On our way home from the country-tragedy performance we were gladdened by the thought, that although the rude, vulgar, criminal passions of mankind were portrayed and enacted day by day all over the globe, we could look up into the star-lit heavens and see those glittering lamps of night shining with reflected light on the murmuring bosom of the Avon, as it flowed in peaceful ripples to the Severn and from the Severn to the sea. Nature soothed our young hearts, and soon, in the mysterious realms of sleep, we forgot the sorrows and poverty of earth, tripping away with angelic companions through the golden fields of celestial dreams.
"There are more things in heaven and earth, Horatio,
Than are dreamt of in our philosophy.”
I shall never forget the great shows and pageants that took place in Warwickshire County, in July, 1575. All England was alive to the grand entrance of Queen Elizabeth to Kenilworth Castle, as the royal guest of her favorite, Robert Dudley, Earl of Leicester. Proclamation had gone forth that all work be suspended, while yeoman, trader, merchant, doctor, lawyer, minister, lords and earls should pay a pilgrimage to Kenilworth and pay tribute to the Virgin Queen.
Stratford and the surrounding villages were aflame with enthusiasm, and as John Shakspere, the alderman and mayor, took great interest in theatricals and particularly those festivities inaugurated for the entertainment of royalty, he led a great concourse of devoted patriots through the forests of Arden, blooming parks of Warwick Castle on to the grand surroundings of Kenilworth, where the people en masse camped, sang, danced, took part in country plays, feasted and went wild for eighteen days, over the illustrious daughter of Henry the Eighth.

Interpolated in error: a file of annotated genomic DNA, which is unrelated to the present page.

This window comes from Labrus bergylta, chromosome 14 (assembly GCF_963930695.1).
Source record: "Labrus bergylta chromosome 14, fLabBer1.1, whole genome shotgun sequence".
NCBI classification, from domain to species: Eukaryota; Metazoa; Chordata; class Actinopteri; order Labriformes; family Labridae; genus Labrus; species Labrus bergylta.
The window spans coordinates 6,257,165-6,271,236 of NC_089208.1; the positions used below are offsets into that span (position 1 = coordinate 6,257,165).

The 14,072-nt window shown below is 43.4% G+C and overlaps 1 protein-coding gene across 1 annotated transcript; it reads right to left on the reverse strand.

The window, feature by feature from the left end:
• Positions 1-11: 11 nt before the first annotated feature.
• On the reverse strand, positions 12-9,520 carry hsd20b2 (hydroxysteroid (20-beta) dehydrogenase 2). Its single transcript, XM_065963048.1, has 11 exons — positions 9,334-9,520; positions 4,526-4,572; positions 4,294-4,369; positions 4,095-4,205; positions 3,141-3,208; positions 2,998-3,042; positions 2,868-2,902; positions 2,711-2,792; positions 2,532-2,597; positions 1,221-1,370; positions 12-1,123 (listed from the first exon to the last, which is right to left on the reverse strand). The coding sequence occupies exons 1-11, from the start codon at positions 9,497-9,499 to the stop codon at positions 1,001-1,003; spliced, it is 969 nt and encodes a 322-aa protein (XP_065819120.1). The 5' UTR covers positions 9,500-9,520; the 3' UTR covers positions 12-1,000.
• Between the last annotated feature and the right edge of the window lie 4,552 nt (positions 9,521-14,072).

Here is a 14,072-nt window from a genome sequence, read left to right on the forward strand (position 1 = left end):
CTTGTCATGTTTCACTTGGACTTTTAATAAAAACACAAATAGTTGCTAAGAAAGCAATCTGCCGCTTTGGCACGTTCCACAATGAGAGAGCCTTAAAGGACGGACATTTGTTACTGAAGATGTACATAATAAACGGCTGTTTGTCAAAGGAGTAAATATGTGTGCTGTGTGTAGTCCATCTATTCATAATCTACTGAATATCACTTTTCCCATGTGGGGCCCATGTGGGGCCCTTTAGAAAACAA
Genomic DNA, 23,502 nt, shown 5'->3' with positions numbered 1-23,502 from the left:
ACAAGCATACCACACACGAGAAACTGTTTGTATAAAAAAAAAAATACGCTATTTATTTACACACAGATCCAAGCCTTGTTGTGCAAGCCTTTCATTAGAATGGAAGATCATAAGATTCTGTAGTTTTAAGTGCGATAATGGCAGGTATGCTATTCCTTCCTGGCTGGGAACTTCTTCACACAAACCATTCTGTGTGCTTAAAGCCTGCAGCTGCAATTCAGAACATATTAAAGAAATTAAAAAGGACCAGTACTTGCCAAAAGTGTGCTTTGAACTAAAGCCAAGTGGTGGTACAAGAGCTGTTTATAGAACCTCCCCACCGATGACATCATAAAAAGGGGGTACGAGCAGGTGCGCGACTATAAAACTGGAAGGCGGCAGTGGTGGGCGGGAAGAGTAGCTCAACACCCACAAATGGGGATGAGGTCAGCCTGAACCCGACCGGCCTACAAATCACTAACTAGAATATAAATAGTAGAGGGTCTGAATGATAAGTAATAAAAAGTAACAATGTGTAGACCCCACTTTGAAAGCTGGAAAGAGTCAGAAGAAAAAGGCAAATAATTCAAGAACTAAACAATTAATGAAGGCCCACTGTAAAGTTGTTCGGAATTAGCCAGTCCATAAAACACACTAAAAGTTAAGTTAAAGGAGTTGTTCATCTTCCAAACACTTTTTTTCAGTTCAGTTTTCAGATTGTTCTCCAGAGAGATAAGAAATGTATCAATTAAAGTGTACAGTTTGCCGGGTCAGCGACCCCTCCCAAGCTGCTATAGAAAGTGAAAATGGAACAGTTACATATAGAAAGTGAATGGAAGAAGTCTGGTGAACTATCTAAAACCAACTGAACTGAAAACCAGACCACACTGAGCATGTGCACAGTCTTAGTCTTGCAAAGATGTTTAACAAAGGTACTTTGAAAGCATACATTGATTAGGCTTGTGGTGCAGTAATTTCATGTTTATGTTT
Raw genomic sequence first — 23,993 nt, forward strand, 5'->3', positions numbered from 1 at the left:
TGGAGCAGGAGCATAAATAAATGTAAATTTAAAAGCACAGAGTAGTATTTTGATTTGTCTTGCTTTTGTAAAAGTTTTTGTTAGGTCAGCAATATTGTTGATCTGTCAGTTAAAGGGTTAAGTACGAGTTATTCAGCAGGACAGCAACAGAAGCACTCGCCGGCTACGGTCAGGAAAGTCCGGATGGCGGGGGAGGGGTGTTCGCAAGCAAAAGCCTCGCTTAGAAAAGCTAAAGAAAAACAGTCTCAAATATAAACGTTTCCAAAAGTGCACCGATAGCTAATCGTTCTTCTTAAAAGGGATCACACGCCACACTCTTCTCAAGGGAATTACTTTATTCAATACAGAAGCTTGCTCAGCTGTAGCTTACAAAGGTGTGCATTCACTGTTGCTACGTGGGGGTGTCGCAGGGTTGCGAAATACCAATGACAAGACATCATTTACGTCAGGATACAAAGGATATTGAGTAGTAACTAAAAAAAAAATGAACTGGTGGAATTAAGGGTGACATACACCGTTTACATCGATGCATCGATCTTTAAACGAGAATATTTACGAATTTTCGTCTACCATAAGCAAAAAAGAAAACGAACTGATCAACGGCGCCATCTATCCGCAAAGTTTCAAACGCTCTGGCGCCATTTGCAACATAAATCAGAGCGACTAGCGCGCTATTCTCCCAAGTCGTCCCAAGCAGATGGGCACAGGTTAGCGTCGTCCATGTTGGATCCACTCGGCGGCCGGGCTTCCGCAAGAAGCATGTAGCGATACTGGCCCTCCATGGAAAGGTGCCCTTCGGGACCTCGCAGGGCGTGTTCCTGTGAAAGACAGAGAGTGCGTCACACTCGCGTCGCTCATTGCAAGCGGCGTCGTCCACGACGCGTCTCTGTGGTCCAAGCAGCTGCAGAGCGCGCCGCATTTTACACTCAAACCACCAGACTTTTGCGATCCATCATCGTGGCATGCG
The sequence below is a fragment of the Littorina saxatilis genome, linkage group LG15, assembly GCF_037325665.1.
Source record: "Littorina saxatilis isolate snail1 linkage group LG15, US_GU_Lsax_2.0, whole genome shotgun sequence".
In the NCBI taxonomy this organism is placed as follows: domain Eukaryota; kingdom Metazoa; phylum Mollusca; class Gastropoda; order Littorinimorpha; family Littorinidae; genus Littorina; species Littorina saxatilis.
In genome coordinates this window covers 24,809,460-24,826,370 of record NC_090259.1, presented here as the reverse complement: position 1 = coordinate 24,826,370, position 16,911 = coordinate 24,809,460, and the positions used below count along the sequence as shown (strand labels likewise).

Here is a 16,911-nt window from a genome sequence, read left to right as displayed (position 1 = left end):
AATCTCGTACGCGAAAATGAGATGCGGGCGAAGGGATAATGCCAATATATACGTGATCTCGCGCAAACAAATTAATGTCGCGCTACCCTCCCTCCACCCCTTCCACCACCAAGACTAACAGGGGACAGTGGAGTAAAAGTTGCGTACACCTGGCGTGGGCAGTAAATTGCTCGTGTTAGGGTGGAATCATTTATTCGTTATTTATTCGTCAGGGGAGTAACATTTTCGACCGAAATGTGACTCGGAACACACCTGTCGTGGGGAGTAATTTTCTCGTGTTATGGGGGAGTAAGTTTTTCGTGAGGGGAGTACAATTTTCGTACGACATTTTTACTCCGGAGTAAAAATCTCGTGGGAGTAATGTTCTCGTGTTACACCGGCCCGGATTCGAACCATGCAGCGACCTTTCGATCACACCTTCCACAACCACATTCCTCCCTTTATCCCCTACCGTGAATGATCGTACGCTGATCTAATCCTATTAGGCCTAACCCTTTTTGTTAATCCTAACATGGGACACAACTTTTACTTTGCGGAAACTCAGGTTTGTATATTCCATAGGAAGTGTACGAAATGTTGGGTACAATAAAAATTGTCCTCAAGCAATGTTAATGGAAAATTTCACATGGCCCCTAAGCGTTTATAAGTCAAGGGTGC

William and myself were among the enthusiastic revelers, and for boys of twelve years of age, we felt more cheer than any of the lads and lasses from Stratford, because our parents furnished us with milk white ponies, to pay tribute, and typify the virtue and chastity of the "Virgin Queen!" We did not particularly care about virtue or virginity, so we shared in the cakes and ale that were lavished in profusion to the rural multitude.
A high grand throne made out of evergreens and wild flowers was erected in the central park of
Kenilworth, rimmed in by lofty elms, oaks and sycamores.
There, through the fleeting days and nights, the Queen and her royal suite of a thousand purpled cavaliers and bejeweled maids of honor, held court and viewed the ever-changing, living panorama evolved for their entertainment. The Queen looked like a wilderness of lace and variegated velvet, irrigated with a shower of diamonds.
On the 9th of July Queen "Bess" and her illuminated suite entered the Castle of Kenilworth, and the hands of the clock in the great tower pointed to the hour of two, where they remained until her departure, as invitation to a continual banquet.
The Earl expended a thousand pounds a day for the fluid and food entertainment of his guests, while woodland bowers and innumerable tents were scattered through the royal domain generously donated to man and maid by night and day. We boys and girls seldom went to bed.
Companies of circus performers, and theatrical artists, from London and other towns were brought down to the heart of Old Albion to swell the pleasure of the reigning Queen. Continual plays were going on, while horn, fife, bugle and drum lent music to the kaleidoscopic revel.
Dancing, hunting, hawking and archery parties, through the day, lent their antics to the scene, and when night came with bright Luna showing her mystic face, forest fires, rockets and illuminated balloons filled the air with celestial wonder, vieing with the stars in an effort to do universal honor